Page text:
The back of the drawer needs a counter bore, this is done since the lock posts are not long enough for the 7/8" thick drawer fronts. In the 18th century cabinet makers had the same issue, they solved the short post problem by chiseling a mortise around the post, i used a 5/8" forstner bit to perform the counter bore.
Notice the authentic square brass nuts..
There is actually quite a bit of preparation that needs to be completed before the drawers can be dovetailed..The drawers for this piece features lipped thumbnail profiled drawer fronts..
After the drawer fronts are finial milled and cut to proper size, the thumbnail profile on the drawer fronts need to be milled on the fronts of the drawer.. We perform this task on the router table using a 1/4" radius round over bit.
Drawer front with thumbnail profile..
Next a rabbet (rebate) needs to milled along the back of the drawer fronts, the 1/4" x 1/4" rabbet is cut on the top and each side of the drawer front. The rabbet is cut on the table saw using a dado stack, here we are milling the rabbets on the sides of the drawers
After the lip is milled on the back of the drawer fronts, we next need to mill the 1/4" x 3/8" dado that will house the drawer bottom.
At LaPlaca WoodWorks We try to build our reproduction pieces using traditional materials, so instead of using plywood for the back of the case, we use wide secondary boards instead. For this chest the back boards are 1/2" thick Poplar ship lapped boards with a vee grooved edge.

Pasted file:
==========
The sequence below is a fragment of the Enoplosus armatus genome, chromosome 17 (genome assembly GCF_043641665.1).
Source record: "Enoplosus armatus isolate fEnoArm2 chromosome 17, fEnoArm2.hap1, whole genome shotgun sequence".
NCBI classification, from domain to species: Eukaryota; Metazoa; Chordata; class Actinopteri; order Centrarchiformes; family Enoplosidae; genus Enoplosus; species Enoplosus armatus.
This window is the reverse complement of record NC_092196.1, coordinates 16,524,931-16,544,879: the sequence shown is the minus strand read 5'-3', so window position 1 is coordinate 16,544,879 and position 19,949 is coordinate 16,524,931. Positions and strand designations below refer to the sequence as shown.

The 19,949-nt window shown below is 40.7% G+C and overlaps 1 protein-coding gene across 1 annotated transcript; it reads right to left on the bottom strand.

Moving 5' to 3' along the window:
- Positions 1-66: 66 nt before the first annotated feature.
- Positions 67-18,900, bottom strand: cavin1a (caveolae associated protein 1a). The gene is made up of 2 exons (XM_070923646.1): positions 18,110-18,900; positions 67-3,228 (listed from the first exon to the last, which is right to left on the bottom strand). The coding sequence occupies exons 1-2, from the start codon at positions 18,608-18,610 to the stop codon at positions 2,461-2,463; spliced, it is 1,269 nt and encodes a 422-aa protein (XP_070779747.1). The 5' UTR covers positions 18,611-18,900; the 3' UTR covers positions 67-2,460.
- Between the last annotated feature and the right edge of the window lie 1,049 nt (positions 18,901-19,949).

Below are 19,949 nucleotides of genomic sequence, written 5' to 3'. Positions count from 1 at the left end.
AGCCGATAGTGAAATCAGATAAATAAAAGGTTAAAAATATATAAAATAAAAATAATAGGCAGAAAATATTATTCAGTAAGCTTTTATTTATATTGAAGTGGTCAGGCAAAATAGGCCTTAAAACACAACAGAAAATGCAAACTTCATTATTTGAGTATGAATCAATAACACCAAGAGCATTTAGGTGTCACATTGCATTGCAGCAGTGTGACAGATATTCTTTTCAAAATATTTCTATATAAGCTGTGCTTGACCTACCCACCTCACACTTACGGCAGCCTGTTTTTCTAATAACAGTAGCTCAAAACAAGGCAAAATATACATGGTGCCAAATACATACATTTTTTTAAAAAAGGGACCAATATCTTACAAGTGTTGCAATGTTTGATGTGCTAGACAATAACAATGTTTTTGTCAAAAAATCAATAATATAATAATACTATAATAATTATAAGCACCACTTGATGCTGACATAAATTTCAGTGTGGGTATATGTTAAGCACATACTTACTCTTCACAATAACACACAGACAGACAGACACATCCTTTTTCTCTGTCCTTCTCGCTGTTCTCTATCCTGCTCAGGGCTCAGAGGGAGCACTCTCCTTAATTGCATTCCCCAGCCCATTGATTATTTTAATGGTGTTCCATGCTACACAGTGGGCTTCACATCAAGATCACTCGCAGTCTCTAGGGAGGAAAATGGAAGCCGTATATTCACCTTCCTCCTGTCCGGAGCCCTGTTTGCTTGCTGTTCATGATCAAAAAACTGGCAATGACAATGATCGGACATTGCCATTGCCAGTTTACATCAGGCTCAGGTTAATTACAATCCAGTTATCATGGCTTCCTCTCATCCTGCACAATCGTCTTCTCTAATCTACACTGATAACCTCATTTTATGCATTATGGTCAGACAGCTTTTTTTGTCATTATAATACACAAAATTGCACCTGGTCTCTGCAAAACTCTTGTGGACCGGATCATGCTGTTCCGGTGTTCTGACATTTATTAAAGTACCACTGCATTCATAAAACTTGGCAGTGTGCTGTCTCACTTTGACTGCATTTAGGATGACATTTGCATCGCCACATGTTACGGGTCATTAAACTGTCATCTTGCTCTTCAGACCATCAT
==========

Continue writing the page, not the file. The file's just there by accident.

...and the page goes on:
At the router table we use a vee router bit to profile the edge of the board
After the edges are Vee grooved we next need to cut the dado for the ship lapping, the dado is 1/4" x 1/2" cut on alternating sides of the board..
Next the edge of the dado needs to be profiled with the vee groove bit, this is done on the router table, after resetting the fence..
The chests with the vee grooved ship lapped back boards installed..
We first need to make a full size template for the case top, the full size template is necessary because the router bit we will use to shape the edge of the case top profiles the entire edge, without the template the bit would continue to cut into the the edge of the top, the bits bearing needs a reference surface, which is the MDF template..
The case top features a rounded edge that seems to be the style during the 1760's, we printed out the profile from Sketchup, glued the paper template to some 1/4" plywood. After the 1/4" plywood template was properly shaped the template was used to shape the actual 3/4" MDFf top template..